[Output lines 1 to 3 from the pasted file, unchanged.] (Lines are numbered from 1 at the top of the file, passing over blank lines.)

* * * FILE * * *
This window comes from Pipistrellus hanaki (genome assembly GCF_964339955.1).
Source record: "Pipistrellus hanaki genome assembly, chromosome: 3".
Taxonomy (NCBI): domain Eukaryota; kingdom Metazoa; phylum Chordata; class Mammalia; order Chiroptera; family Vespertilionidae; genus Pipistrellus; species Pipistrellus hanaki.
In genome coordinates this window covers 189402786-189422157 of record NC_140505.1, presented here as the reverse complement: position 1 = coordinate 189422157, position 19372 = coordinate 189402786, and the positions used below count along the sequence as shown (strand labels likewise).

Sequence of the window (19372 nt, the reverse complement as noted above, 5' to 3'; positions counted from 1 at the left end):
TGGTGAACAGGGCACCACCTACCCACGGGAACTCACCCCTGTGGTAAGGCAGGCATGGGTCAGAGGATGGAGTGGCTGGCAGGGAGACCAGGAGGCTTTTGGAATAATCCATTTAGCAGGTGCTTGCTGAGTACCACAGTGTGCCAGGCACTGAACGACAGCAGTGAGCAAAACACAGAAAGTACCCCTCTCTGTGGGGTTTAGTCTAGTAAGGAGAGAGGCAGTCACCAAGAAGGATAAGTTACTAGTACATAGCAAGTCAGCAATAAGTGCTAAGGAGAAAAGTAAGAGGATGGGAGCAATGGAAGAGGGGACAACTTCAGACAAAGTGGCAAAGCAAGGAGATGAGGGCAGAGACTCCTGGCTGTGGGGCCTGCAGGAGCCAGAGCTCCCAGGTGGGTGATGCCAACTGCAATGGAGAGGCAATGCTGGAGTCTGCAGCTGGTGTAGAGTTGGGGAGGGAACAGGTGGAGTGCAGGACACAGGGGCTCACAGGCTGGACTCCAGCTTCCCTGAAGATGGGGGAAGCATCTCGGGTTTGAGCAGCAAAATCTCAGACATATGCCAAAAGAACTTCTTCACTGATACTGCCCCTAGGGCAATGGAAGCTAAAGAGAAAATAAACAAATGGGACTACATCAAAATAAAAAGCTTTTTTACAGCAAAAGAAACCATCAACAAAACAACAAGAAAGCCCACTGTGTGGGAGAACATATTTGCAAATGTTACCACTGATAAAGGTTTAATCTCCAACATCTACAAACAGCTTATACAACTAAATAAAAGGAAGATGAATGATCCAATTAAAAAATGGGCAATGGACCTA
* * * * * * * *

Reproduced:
This window comes from Pipistrellus hanaki (genome assembly GCF_964339955.1).
Source record: "Pipistrellus hanaki genome assembly, chromosome: 3".
Taxonomy (NCBI): domain Eukaryota; kingdom Metazoa; phylum Chordata; class Mammalia; order Chiroptera; family Vespertilionidae; genus Pipistrellus; species Pipistrellus hanaki.